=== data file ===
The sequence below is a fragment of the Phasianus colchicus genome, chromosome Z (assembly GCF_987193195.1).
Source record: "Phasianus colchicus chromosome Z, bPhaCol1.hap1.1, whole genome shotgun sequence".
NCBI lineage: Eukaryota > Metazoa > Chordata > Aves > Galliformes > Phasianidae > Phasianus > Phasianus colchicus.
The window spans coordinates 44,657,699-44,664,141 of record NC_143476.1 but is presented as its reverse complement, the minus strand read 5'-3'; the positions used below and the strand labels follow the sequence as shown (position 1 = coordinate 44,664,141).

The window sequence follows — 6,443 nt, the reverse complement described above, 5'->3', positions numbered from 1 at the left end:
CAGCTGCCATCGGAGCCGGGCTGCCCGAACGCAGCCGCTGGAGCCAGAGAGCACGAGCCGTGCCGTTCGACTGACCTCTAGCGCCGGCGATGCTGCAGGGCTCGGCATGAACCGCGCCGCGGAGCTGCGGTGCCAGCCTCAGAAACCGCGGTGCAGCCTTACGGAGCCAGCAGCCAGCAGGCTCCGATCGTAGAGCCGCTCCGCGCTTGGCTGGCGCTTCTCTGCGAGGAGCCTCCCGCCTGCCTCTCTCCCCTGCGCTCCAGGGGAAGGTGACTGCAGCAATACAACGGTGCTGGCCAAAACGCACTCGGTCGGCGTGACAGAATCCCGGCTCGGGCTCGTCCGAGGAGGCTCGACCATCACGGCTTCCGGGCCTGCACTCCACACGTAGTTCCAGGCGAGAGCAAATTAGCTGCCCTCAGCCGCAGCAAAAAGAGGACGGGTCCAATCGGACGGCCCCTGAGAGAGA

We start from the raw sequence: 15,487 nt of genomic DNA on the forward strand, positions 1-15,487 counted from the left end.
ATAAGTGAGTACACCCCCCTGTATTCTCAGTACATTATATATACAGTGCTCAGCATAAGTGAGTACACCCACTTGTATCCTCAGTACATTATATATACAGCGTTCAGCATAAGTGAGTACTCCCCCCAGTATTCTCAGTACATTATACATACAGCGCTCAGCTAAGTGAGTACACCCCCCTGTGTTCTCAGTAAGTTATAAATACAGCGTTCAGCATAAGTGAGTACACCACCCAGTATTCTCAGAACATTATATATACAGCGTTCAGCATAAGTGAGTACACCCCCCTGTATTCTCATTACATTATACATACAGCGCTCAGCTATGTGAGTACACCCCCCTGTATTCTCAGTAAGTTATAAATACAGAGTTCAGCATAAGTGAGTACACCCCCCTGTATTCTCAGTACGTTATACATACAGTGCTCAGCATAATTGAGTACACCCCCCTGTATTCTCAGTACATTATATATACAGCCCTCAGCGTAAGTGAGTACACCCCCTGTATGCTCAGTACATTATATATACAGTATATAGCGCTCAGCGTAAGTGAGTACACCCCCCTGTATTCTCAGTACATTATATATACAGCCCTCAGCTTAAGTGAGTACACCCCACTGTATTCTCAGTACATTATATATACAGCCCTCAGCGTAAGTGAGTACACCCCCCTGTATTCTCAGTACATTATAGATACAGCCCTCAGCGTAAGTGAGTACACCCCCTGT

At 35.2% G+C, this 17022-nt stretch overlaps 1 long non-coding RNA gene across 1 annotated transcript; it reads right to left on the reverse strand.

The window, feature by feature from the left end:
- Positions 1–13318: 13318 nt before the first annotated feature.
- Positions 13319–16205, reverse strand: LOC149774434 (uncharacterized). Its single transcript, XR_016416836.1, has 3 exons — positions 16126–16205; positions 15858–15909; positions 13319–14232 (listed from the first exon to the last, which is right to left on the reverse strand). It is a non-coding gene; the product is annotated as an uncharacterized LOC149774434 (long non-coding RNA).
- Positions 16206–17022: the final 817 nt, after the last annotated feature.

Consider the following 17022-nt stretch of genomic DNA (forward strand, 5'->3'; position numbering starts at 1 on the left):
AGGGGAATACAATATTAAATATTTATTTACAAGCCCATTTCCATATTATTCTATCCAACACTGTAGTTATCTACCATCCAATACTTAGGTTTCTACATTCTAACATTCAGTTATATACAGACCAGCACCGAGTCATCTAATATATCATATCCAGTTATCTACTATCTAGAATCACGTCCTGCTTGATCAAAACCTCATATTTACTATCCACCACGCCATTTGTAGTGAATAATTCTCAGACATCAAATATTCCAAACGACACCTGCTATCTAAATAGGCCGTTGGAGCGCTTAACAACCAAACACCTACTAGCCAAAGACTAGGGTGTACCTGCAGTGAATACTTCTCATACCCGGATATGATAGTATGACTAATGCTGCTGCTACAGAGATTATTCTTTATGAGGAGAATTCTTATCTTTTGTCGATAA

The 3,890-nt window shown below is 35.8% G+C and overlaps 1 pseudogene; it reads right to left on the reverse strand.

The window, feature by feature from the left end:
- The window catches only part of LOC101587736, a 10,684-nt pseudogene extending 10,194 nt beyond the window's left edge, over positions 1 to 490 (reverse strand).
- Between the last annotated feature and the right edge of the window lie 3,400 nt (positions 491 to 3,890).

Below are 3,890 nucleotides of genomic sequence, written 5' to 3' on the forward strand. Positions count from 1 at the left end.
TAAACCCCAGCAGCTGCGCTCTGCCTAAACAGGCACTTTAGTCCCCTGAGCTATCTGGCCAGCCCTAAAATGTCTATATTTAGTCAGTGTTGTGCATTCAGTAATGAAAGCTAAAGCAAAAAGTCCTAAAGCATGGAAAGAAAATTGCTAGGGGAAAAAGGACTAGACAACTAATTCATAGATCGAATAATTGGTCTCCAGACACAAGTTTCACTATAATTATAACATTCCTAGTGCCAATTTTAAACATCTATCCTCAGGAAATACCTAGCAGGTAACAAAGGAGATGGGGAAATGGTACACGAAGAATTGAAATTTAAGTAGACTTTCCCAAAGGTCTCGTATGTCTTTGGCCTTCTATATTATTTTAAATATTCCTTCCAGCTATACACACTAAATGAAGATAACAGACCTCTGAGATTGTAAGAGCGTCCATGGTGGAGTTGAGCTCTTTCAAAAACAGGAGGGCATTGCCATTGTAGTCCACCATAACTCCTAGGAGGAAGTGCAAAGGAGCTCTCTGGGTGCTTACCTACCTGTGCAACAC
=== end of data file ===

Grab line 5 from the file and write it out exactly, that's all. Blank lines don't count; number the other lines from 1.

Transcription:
The window sequence follows — 6,443 nt, the reverse complement described above, 5'->3', positions numbered from 1 at the left end: